The Complete English Tradesman: Daniel Defoe and the emergence of business writing

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Daniel Defoe, one of the pioneers of the English novel, primarily earned his living as a journalist, pamphleteer, proposal writer, and freelance business consultant. A born entrepreneur, Defoe's many projects included promoting and marketing the first practical diving bell, designing commercial fisheries and improving London's sewer system, producing a series of popular self-help manuals, and founding and editing the first English technical writing journal. The Projector. These were the products of Defoe's indefatigable pen, and the utilitarian simplicity of his business and technical writing has strongly influenced English prose ever since. This article will examine two major pieces of Defoe's professional writing: An Essay of Projects, (1698) a portfolio of his best proposals, and the landmark The Complete English Tradesman (1725), the first English business writing manual. These and similar texts would form the loam of Defoe's great novels, Robinson Crusoe (1719), Moll Flanders (1721), and A Journal of a Plague Year (1722). While Defoe's professional writing shaped his creative writing, his gifts as a novelist - his plain, demotic style, his knack for concise narrative and analytical summary, his ability to create convincing personas through textual documentation - shaped his business writing. Both forms of writing made him the premier spokesperson of a new social and economic order. © 1998, Baywood Publishing Co., Inc.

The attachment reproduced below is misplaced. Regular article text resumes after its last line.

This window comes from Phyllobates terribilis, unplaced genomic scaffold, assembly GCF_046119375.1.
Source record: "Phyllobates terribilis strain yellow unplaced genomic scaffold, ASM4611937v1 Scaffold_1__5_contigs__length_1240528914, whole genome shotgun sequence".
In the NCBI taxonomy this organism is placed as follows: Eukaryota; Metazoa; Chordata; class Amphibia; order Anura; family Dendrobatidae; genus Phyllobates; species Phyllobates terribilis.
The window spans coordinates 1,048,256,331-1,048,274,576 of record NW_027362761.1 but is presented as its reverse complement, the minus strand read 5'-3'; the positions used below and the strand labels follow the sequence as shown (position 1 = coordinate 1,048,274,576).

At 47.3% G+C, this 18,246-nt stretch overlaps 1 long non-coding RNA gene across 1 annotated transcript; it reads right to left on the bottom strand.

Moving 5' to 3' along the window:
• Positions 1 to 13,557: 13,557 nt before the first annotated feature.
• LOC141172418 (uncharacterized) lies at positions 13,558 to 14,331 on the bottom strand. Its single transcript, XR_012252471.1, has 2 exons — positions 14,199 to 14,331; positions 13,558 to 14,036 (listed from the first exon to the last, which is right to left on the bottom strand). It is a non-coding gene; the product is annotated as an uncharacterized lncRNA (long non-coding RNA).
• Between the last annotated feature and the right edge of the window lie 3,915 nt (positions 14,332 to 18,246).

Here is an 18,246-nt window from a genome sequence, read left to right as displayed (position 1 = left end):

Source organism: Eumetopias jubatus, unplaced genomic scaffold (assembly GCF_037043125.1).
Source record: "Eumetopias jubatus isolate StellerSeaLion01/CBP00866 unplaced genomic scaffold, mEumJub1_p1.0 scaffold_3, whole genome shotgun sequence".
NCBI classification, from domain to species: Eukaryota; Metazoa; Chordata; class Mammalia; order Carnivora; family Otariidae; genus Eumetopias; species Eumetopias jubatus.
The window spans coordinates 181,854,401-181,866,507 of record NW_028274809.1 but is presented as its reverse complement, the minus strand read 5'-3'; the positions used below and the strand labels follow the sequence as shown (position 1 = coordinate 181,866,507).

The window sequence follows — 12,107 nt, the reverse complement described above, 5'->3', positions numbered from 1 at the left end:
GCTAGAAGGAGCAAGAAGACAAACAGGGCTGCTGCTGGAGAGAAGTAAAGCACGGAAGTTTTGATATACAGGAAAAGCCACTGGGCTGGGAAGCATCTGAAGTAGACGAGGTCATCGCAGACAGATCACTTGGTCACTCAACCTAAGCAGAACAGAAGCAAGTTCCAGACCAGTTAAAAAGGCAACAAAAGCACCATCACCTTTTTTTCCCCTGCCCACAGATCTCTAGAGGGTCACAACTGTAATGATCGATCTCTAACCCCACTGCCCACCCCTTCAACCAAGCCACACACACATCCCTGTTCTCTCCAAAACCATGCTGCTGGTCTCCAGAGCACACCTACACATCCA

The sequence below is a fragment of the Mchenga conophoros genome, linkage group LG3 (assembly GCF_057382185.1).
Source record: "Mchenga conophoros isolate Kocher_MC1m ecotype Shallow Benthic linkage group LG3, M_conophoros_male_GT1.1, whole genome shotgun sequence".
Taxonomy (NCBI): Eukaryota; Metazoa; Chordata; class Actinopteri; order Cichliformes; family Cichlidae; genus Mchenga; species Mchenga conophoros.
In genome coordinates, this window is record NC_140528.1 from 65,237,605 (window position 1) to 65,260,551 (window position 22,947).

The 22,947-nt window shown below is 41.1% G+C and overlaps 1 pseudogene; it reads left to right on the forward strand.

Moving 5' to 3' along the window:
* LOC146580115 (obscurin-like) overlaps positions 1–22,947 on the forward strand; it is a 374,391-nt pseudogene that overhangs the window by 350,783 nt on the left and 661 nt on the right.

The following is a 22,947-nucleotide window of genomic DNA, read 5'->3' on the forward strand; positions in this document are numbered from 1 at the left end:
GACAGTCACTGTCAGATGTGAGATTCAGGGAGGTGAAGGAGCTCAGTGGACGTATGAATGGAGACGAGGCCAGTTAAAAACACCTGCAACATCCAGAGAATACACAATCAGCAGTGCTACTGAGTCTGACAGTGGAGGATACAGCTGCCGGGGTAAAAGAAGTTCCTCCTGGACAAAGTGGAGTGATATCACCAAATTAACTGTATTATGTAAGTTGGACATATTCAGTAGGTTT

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Journal of Technical Writing and Communication

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